A co-worker joked with me the other day, noting that if this were April Fool's Day, the newspaper's movie page could have a laugh by putting Ananda Everingham in every movie showing right now in Bangkok.
And with some Photoshop work, it wouldn't be too difficult to cast Ananda as the title character in The Chroncles of Narnia: Prince Caspian, or as Mutt in Indiana Jones and the Kingdom of the Crystal Skull, as Carrie in Sex and the City: The Movie, as both Anne and Mary in The Other Bolelyn Girl, as quirky pregnant teenager Juno McGuff, as a kickboxing street urchin in Somtum, as ... well, you get the idea.
And the reality isn't too far removed from the joke. Right now, it's possible to catch Ananda in three movies in Thai cinemas: the just-released Laotian-Thai romance Sabaidee Luang Prabang, the Singaporean romance The Leap Years and the Thai psychological thriller The Memory.
And coming up will be the romantic drama Happy Birthday, Nonzee Nimibutr's historical fantasy The Queens of Langkasuka, Ekachai Uekrongtham's The Coffin and hopefully Red Eagle.
And there's another film that hasn't yet been mentioned here: Kalayaan, by Filipino director Adolfo Alix Jr. Ananda will portray a Pinoy soldier who is stationed on an isolated outpost on an islet in the disputed Spratly Islands chain. And, he's to learn to speak Tagalog for the role. There are reports about it here and here, and here's the IMDb page (hat tip to Yupki Girl).
Well, it's no wonder Ananda talked about his first impressions of Laos and having identity crisis in a recent interview with Hollywood Reporter. He talked to Joel Gershon:
THR: Were you restricted from going to Laos growing up?
Everingham: The first time I went to Laos was about seven years ago because our family was blacklisted. It was a big deal. Seven or eight years ago, “60 Minutes” came to Thailand and wanted to do a segment on Laos. They spoke to dad and he told his story. So the first time I went there was with a TV crew, and it was not the most intimate experience. I went back a year later with mom. She got emotional, she went back to see the house she grew up in. That was tough. Just recently I went back again. I did a motorcycle trip from Vientiane to Luang Prabang. And went back to my mom’s house and it got to me. I met with my relatives, including one who was 98, who couldn’t see so well, but she went on and on and on about my mom and she said ‘Don’t forget to bring mom back to Laos.’ And I admit, I teared up.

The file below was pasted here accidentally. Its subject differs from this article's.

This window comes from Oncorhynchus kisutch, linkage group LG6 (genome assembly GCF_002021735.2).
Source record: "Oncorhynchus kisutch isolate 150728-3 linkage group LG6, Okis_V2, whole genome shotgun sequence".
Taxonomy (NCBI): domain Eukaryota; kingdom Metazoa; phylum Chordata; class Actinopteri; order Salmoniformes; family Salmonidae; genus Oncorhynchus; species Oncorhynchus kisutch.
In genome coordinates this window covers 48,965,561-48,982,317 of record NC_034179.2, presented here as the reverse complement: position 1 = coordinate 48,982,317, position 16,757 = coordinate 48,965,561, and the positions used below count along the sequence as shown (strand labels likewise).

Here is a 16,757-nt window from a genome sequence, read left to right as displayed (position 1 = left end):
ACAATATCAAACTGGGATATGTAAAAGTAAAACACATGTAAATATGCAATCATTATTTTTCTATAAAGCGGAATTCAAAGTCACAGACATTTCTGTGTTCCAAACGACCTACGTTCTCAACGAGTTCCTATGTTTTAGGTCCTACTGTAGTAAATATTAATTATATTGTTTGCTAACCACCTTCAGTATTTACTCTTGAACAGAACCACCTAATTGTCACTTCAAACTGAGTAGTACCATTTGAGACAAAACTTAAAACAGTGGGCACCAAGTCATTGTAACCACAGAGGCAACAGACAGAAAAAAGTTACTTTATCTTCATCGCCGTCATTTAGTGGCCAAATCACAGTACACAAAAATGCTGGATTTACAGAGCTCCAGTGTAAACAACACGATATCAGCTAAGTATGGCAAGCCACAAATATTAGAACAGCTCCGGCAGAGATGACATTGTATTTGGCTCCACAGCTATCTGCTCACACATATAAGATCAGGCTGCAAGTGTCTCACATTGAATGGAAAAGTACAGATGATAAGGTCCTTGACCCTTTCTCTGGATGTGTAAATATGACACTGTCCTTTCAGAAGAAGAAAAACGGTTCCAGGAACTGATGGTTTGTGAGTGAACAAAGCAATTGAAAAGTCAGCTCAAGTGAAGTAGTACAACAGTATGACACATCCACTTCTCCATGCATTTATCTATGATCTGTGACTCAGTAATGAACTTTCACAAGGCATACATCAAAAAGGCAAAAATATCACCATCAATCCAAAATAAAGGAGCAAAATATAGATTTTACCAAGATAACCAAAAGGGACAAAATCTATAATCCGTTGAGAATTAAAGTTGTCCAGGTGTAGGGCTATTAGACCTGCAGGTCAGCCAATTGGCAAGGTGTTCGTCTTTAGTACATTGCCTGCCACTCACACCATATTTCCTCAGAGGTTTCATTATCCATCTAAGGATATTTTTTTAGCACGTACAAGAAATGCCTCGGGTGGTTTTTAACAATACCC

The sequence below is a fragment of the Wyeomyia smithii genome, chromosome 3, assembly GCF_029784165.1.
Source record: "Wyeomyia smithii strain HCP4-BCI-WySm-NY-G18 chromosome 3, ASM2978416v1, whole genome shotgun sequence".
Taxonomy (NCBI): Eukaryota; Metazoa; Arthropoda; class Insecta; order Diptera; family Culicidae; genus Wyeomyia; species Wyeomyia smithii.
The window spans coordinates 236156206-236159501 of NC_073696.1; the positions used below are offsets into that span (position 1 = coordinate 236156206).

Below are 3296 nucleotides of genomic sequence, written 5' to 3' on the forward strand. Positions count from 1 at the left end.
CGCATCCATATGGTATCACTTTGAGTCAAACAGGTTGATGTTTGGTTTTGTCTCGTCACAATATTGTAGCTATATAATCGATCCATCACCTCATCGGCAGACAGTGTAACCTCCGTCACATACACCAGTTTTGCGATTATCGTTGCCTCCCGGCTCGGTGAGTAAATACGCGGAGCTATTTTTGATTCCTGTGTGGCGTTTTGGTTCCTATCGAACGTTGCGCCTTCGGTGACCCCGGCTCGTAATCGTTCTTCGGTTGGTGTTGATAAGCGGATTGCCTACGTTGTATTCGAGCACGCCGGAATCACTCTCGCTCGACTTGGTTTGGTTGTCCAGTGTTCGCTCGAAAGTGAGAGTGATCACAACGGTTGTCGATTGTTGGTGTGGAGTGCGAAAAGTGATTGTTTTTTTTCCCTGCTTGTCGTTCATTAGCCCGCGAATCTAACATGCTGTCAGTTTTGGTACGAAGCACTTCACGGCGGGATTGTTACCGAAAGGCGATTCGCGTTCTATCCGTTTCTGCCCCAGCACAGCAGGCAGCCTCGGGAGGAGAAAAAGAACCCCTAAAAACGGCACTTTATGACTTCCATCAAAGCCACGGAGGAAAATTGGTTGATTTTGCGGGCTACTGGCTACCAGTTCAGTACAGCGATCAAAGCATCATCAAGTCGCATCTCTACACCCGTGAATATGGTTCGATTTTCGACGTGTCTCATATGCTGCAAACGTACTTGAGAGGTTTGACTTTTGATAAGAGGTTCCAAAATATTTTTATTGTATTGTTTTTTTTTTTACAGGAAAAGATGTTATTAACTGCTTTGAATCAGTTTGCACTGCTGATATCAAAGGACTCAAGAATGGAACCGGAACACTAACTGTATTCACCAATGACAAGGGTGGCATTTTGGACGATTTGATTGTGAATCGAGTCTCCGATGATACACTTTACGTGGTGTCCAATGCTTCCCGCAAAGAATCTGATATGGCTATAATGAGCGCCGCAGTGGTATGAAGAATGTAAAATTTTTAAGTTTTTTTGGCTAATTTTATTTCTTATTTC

THR: Do you feel more Thai, Lao or Australian?
Everingham: I definitely have an identity crisis. I’m not Australian; I’m not Thai at all. I sort of feel like I fit in when I go back to Laos, maybe it’s the nature of the people there. When I went to school in Australia, I didn’t feel Australian. I had issues of fitting in. And Thais treat different people differently.
And there's lots more to that interview, in which Ananda reinforces his image of being a bad boy growing up and getting kicked out of Bangkok Pattana school, and he recounts the story of his photojournalist father John Everingham scuba-diving under the Mekong to spirit his mother out of Laos, as well as America's NBC network making a 1983 TV-movie romance out of that tale, Love Is Forever, starring Michael Landon and Laura "Emmanuelle" Gemser.